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Encyclopedia > New France
Nouvelle-France
French colony
1655 – 1763
Flag
Flag Coat of arms
Capital Quebec
Language(s) French
Religion Roman Catholicism
Government Monarchy
King See List of French monarchs
Governor See list of Governors
Legislature Sovereign Council of New France
Historical era Ancien Régime in France
 - Royal Control 1655
 - Articles of Capitulation of Quebec 1759
 - Articles of Capitulation of Montreal 1760
 - Treaty of Paris (1763) February 10, 1763
Succeeded by
British Quebec
Nova Scotia
Rupert's Land
Newfoundland
Louisiana (New Spain)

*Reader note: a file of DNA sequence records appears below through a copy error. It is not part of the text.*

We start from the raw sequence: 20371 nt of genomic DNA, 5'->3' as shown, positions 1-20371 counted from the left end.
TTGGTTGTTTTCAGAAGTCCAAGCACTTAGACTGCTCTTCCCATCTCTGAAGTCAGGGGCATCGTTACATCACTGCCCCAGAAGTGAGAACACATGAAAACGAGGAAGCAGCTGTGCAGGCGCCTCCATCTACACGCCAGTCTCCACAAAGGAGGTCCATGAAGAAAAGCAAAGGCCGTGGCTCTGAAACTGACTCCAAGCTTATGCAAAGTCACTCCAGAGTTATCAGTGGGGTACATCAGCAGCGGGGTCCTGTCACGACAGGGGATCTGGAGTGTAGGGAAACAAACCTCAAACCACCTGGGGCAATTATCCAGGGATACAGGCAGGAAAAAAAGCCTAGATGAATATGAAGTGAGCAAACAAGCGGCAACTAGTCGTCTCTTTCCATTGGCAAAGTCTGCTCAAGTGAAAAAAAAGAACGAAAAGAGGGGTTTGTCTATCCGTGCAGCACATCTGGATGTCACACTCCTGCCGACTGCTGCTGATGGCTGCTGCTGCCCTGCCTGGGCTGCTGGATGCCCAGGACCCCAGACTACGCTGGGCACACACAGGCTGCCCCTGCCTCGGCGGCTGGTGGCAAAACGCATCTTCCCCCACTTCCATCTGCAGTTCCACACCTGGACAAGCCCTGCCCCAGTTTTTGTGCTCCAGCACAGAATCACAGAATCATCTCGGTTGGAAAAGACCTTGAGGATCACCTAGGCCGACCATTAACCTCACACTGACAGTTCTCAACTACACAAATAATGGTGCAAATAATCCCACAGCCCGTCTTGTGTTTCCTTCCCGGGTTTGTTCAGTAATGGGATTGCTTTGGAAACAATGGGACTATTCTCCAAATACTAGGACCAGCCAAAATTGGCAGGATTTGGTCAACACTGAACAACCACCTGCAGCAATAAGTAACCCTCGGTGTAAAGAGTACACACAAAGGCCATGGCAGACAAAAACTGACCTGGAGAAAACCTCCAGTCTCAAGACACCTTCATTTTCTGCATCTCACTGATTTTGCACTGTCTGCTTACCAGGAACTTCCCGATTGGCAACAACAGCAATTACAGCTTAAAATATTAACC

New France (French: la Nouvelle-France) was the area colonized by France in North America during a period extending from the exploration of the Saint Lawrence River, by Jacques Cartier in 1534, to the cession of New France to the Kingdom of Great Britain in 1763. At its peak in 1712 (before the Treaty of Utrecht), the territory of New France extended from Newfoundland to Lake Superior and from the Hudson Bay to the Gulf of Mexico. The territory was then divided in five colonies, each with its own administration: Canada, Acadia, Hudson Bay, Newfoundland and Louisiana. France had colonial possessions, in various forms, from the beginning of the 17th century until the 1960s. ... Image File history File links Flag_of_Royalist_France. ... Image File history File links Size of this preview: 378 × 599 pixel Image in higher resolution (495 × 785 pixel, file size: 840 KB, MIME type: image/png) Royal Arms of France 1594 add transparency to image Drawn by Theo van der Zalm I, the creator of this work, hereby grant... Image File history File links No higher resolution available. ... This article is about a city that serves as a center of government and politics. ... Motto : « Don de Dieu feray valoir Â» (I shall put Gods gift to good use) Site in the province of Quebec Official logo Country  Canada Province Québec Agglomeration Quebec City Statute of the city Capitale-Nationale Administrative Region Capitale-Nationale Constitution date 1833 Geographical code 24 23027 Founder Foundation... The Roman Catholic Church, most often spoken of simply as the Catholic Church, is the largest Christian church, with over one billion members. ... Forms of government Part of the Politics series Politics Portal This box:      A monarchy, from the Greek μονος, one, and αρχειν, to rule, is a form of government that has a monarch as head of state. ... A monarch (see sovereignty) is a type of ruler or head of state. ... Coronation of Louis VIII and Blanche of Castile at Reims in 1223; a miniature from the Grandes Chroniques de France, painted in the 1450s, kept at the National Library of France See also List of Queens and Empresses of France The monarchs of France ruled, first as kings and later... For other uses, see Governor (disambiguation). ... The Governor of New France was the head of state representing the King of France in North America. ... A legislature is a type of representative deliberative assembly with the power to adopt laws. ... The Sovereign Council of New France was a political body appointed by the King of France and consisting of a Governor General, an intendant and a bishop of the Roman Catholic Church. ... For other uses of the term, see Ancien Régime. ... The Articles of Capitulation of Quebec were agreed upon between Jean-Baptiste-Nicolas-Roch de Ramezay, Admiral Sir Charles Saunders, and General George Townshend on behalf the French and British crowns during the French and Indian War. ... The Articles of Capitulation of Montreal were agreed upon between the Governor General of New France, Pierre de Cavagnal, Marquis de Vaudreuil, and Major-General Jeffrey Amherst on behalf of the French and British crowns. ... The Treaty of Paris, often called the Peace of Paris, or the Treaty of 1763, was signed on February 10, 1763, by the kingdoms of Great Britain, France and Spain, with Portugal in agreement. ... Province of Quebec (COLONIAL PERIOD, 1763-1791) Great Britain acquired Canada by the Treaty of Paris (1763) when King Louis XV of France and his advisors chose to keep the territory of Guadeloupe for its valuable sugar crops instead of New France, which was viewed as a vast, frozen wasteland... Image File history File links Union_flag_1606_(Kings_Colors). ... Motto: Munit Haec et Altera Vincit(Latin) One defends and the other conquers BC AB SK MB ON QC NB PE NS NL YT NT NU Capital Halifax Largest city Halifax Regional Municipality Official languages English Government - Lieutenant-Governor Mayann E. Francis - Premier Rodney MacDonald (PC) Federal representation in Canadian... Image File history File links Flag_of_Nova_Scotia. ... Ruperts Land Ruperts Land was a territory in British North America, consisting of the Hudson Bay drainage basin, most of it now part of modern Canada. ... Image File history File links Union_flag_1606_(Kings_Colors). ... For other uses, see Newfoundland (disambiguation). ... Image File history File links Union_flag_1606_(Kings_Colors). ... Spanish colonization of the Americas began with the arrival in the Americas of Christopher Columbus in 1492. ... Image File history File links Bandera_de_España(1748-1785). ... This article or section does not cite its references or sources. ... World map showing North America A satellite composite image of North America. ... TheSaint Lawrence River (In French: fleuve Saint-Laurent) is a large west-to-east flowing river in the middle latitudes of North America, connecting the Great Lakes with the Atlantic Ocean. ... Portrait of Jacques Cartier by Théophile Hamel, ca. ... 1534 (MDXXXIV) was a common year in the 16th century. ... Scotland, England, (Great) Britain and United Kingdom see British Isles (terminology). ... 1763 was a common year starting on Saturday (see link for calendar). ... // Events Treaty of Aargau signed between Catholic and Protestants. ... The Treaty of Utrecht comprised a series of peace treaties signed in Utrecht in March and April 1713 that helped end the War of the Spanish Succession. ... For other uses, see Newfoundland (disambiguation). ... Lake Superior, bounded by Ontario and Minnesota to the north and Wisconsin and Michigan to the south, is the largest of North Americas Great Lakes. ... Hudson Bay, Canada. ... Gulf of Mexico in 3D perspective. ... The national flag of Acadia, adopted in 1884. ... Hudson Bay, Canada. ... For other uses, see Newfoundland (disambiguation). ... Flag In 1803, the United States concluded The Louisiana Purchase (green area) with France. ...